These days congregational conflict is much on the minds of consultants, educators, judicatory and denominational executives, and other religious leaders. Most have come to view conflict in the congregation as less a disaster than an opportunity for growth, provided those involved approach it constructively and are trained in processing it. And therein lies the issue. Is enough training available? Where and when is it most appropriate? What is the role of seminaries in this regard?
Previously no hard data existed to back up the widespread impression that conflict is indeed a major factor in congregational life. Now they do. The most comprehensive study to date of congregational life in all denominations and faith groups, the National Congregations Study was conducted in 1998 by University of Arizona professor of sociology Mark Chaves. He and colleagues worked with the National Opinion Research Center to include questions about various aspects of congregational life in NORC’s regularly conducted General Social Survey, which measures societal attitudes and behaviors.
The study produced a wealth of data documenting congregational dispositions and practices that obtain across the religious spectrum. Among its findings was this dramatic statistic: nearly 27 percent of congregations from every denomination and faith community have experienced “a conflict within the last two years that led some people to leave the congregation.” While no previous parallel statistics exist for comparison purposes, most observers agree that the percentage accords with their own estimates and probably reflects an increase over the past twenty-five years.
There is certainly acknowledgment that the church has always seen plenty of conflict, and we may now simply be more vocal about it, feeling free to be so in this increasingly impolite (and litigious) society. It is also more common for denominations to go public about conflict in their congregations. Nevertheless, those who deal with the issues regularly report a real increase in disputes, as well as an intensifying of dramatic, sometimes devastating, results.
Penny Edgell Becker is the Cornell University sociology professor who wrote, Congregations in Conflict: Cultural Models of Local Religious Life.
Jackson W. Carroll is a professor at Duke University Divinity School (United Methodist) in Durham, North Carolina.
Mark Chaves, a University of Arizona professor of sociology, conducted the National Congregations Study.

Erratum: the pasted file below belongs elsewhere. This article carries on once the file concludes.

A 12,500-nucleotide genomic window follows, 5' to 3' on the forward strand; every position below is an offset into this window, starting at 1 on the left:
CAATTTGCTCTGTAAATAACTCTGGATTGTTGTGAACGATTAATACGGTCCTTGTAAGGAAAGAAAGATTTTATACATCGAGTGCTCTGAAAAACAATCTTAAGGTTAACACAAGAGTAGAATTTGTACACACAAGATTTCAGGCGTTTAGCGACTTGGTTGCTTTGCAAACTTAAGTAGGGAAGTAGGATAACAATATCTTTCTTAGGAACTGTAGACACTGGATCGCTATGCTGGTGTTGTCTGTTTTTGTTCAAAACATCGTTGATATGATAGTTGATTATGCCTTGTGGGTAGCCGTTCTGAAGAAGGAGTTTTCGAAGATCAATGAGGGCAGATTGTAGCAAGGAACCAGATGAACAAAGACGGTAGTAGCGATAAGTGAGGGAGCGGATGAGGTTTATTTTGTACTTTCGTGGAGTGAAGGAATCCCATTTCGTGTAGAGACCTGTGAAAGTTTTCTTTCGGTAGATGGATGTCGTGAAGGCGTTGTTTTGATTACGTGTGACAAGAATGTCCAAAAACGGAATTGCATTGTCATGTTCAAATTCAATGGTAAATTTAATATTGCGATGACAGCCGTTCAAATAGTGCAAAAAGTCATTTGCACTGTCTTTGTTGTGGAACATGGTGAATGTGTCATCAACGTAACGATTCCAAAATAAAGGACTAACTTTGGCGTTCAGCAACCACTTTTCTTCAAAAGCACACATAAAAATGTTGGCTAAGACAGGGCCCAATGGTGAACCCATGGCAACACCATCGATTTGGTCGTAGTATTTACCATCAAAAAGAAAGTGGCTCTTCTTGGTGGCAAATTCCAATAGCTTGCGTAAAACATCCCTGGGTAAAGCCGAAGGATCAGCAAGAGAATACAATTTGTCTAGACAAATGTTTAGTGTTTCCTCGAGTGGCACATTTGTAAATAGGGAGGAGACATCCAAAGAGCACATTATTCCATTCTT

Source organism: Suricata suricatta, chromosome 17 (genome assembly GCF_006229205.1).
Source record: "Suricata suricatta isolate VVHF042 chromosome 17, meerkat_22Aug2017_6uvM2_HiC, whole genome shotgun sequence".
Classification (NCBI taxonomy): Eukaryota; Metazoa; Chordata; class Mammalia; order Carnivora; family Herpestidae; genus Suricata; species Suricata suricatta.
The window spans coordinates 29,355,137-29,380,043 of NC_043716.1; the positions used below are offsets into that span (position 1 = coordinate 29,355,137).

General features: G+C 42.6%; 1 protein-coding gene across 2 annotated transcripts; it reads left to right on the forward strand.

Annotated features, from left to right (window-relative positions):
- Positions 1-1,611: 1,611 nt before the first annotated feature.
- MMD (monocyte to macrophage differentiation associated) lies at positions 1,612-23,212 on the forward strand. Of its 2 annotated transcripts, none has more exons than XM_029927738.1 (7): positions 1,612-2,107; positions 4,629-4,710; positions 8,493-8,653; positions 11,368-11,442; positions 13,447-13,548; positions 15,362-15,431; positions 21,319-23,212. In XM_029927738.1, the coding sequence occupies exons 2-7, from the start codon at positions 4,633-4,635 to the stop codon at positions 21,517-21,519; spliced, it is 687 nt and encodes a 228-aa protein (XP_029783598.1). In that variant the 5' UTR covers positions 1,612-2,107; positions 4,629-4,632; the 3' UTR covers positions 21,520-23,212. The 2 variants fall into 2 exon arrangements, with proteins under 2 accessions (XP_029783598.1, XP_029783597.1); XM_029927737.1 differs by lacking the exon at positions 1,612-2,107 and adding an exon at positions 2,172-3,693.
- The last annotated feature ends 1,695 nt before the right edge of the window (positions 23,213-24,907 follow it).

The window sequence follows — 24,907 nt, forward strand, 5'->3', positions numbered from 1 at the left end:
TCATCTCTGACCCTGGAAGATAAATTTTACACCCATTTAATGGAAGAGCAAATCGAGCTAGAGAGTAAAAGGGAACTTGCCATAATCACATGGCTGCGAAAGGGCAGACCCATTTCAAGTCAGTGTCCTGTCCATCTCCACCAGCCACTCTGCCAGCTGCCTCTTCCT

Susan Cole is senior pastor of Arch Street United Methodist Church, a self-consciously diverse congregation in downtown Philadelphia.
Speed B. Leas, an expert on conflict, is a new faculty member at the Pacific School of Religion in Berkeley, California.
Robin Lovin is dean of Perkins School of Theology at Southern Methodist University in Dallas, Texas.
William McKinney is president of the Pacific School of Religion.
G. Lloyd Rediger is a consultant and author of the popular, but controversial, Clergy Killers: Guidance for Pastors and Congregations under Attack .
Gilbert R. Rendle is director of consulting and education for the Alban Institute in Bethesda, Maryland.
Bennett J. Sims, a retired Episcopal bishop, is the founder of the Institute for Servant Leadership in Asheville, North Carolina.
Loughlan Sofield, a Roman Catholic priest, is senior editor of the journal Human Development and a prominent consultant.
David Tiede is president of the ELCA’s Luther Seminary in St. Paul, Minnesota.
Walter Wright is the new head of the De Pree Center for Leadership at evangelical Fuller Seminary in Pasadena, California.
In addition, because clergy are no longer unquestioned authorities, parishioners feel freer to fight with the pastor, as well as with each other, notes Cornell University sociology professor Penny Edgell Becker. In her recent book Congregations in Conflict: Cultural Models of Local Religious Life (Cambridge University Press, 1999), she identifies four basic types of congregations: “houses of worship,” “family congregations,” “community congregations,” and “leader congregations.” All four, she observes, experience conflict to some degree, and each has distinctive ways of responding.
Becker notes, however, that a likely underlying cause in every conflict is confusion about the congregation’s identity. As inevitable change occurs—perhaps the appointment of a new pastor or the arrival of new members from different religious backgrounds—longtime parishioners are understandably inclined to hold tenaciously to past ways of doing things. And newcomers may be understandably insensitive to the importance the church’s past has for many members.
Also present at an even deeper and more subconscious level, according to another expert, is frequent personal insecurity on the part of clergy as well as parishioners. Roman Catholic priest Loughlan Sofield, senior editor of the journal Human Development, is a consultant who works with Catholic groups. Most clergy, along with laity, he said, have “no structures to deal with” their own issues of anger, grief, loss, or other common conflict-generating emotions. Hence they are ill-prepared to handle the same kinds of issues in congregations.